Taxpayers who used the tax avoidance scheme known as Working Wheels challenged the follower notices which demand they should pay the tax avoided.
This was a tax avoidance scheme prompted by NT Advisors, which was used by a large number of taxpayers, including a former BBC radio presenter. The scheme was described as highly artificial by the tax tribunal, which struck it down at the first hurdle on 20 February 2014 (Flanagan & Ors v HMRC [TC03314]). The Upper Tribunal refused permission for the taxpayers to appeal against the decision on 17 September 2014, so that is the date on which the ruling became final.
Once the tax scheme had been defeated by a final judicial ruling, HMRC could issue “follower notices” to all the taxpayers who used the scheme who were not already a party to the original court case. The follower notices demand that each taxpayer change his own tax return to pay the tax avoided by the scheme.
If the taxpayer does not take corrective action to change his tax return he can be issued with a penalty. The taxpayer can’t appeal against the imposition of a follower notice, but he can challenge whether the notice has been issued correctly, and hence whether the penalty is due. This case (TC05860) concerning penalties for a failure to take corrective action following the issue of follower notices relating to “Working Wheels”.
The rules state that a follower notice may not be given after the end of the period of 12 months beginning with the later of the day on which the judicial ruling was made, and the day the return or claim was received by HMRC or (as the case may be) the day the tax appeal was made (FA 2014 s. 204(6)).
In this case, HMRC issued what it considered to be a follower notice on 25 February 2015. The time limit for issuing a follower notice was 17 September 2015. Therefore, the notice was issued within the time limit. This was in spite of the fact that follower notice referred to an incorrect date of 16 July 2016.
The taxpayer argued that the notice did not properly explain the effect of FA 2014 s. 207 which provides the conditions under which taxpayers can make representations to HMRC about the follower notice. The taxpayer also contended that the notice failed to set out the date on which the decision in Flanagan became a final ruling and that was a further reason why the effect of s. 207 was not explained.
The legislation does contain a remedy for defects in notices and documents issued by HMRC in s. 114 TMA 1970. The taxpayer claimed that s. 114 could not cure the defects in the notice as the defects were fundamental and gross.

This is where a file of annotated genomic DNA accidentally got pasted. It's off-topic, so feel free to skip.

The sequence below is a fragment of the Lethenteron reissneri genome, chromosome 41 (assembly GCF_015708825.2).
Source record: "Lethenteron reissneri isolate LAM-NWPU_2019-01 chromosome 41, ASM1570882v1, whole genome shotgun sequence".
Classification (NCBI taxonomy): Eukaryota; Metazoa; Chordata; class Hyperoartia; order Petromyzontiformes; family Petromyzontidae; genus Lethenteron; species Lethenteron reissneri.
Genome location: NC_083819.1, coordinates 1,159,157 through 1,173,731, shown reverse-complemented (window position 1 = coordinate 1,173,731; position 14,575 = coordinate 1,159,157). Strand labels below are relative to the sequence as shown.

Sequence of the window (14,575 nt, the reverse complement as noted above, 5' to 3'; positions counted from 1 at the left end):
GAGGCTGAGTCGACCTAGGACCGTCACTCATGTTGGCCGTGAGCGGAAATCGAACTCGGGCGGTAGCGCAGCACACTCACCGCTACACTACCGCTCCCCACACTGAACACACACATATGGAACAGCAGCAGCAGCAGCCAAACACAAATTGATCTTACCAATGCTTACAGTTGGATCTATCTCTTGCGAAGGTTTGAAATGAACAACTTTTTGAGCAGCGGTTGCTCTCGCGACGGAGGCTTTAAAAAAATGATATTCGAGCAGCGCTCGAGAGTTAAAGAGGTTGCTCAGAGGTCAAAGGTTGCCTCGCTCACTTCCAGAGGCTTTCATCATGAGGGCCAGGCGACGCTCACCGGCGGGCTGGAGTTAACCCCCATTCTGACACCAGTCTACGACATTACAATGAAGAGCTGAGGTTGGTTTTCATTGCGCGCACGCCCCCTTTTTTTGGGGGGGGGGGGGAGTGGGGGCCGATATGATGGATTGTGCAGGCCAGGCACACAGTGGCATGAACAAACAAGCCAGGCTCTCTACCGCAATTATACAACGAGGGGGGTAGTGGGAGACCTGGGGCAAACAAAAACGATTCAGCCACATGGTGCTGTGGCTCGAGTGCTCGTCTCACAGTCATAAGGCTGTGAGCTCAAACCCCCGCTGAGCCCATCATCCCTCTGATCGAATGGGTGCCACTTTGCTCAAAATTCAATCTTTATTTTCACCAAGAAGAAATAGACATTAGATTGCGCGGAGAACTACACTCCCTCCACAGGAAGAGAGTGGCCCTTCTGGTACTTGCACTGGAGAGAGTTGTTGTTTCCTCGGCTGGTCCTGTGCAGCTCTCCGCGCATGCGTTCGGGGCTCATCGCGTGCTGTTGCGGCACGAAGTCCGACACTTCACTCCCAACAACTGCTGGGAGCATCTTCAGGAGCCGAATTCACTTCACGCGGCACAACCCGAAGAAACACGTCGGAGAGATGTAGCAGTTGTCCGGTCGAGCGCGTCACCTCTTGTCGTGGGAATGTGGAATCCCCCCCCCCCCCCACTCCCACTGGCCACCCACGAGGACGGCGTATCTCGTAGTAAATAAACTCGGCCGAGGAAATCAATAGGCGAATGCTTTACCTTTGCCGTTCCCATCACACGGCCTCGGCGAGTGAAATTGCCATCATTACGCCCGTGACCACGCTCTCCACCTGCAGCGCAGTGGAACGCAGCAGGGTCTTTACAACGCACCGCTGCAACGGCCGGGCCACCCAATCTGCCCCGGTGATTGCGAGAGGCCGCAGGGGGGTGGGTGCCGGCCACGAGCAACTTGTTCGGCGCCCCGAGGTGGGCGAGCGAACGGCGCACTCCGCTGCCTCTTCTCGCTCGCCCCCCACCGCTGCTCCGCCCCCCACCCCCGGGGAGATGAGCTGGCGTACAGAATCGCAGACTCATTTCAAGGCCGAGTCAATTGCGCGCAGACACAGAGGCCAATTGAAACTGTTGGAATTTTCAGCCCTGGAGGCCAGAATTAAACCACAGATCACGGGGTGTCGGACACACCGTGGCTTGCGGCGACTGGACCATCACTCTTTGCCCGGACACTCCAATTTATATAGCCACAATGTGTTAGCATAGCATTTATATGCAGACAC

Block HMRC’s involvement
The taxpayer applied to the tribunal under rule 8 of the tribunal rules for a direction barring HMRC from participation in the appeal, on the grounds that there was no reasonable prospect of HMRC’s case succeeding. This was on the basis that the follower notice issued contained a gross and fundamental error with the result that the notice did not meet the legislative requirement for a follower notice.
HMRC’s counter argument was that although the follower notice stated an incorrect date, the notice satisfied the legislative requirements of FA 2014. Furthermore, HMRC argued that the tribunal does not have the jurisdiction to consider the question of the validity of the follower notice. There is no right of appeal to the tribunal in respect of a follower notice. There is only a right to appeal to the tribunal against the issue of a penalty.
Section 214 FA 2014 sets out the process for appealing against the issue of a penalty for failure to take corrective action in response to a follower notice and it states that the grounds for appeal “include in particular” similar grounds to the representations that can be made to HMRC concerning the follower notice itself. The judge considered that the use of the words “include in particular” means that it is not an exhaustive list of grounds for appeal.
The tribunal refused the application to bar HMRC from participation in the appeal. Although this was not a full consideration of the case, the judge deemed that HMRC had a reasonable prospect of establishing (assuming that the tribunal has the jurisdiction to determine the matter) that the notices issued were follower notices for the purposes of FA 2014. The judge also considered that given the follower notice legislation is relatively new, and that HMRC has issued a large number of follower notices, the scope of the tribunal’s jurisdiction in respect of penalty appeals should be tested.
About Lindsey Wicks
Freelance tax writer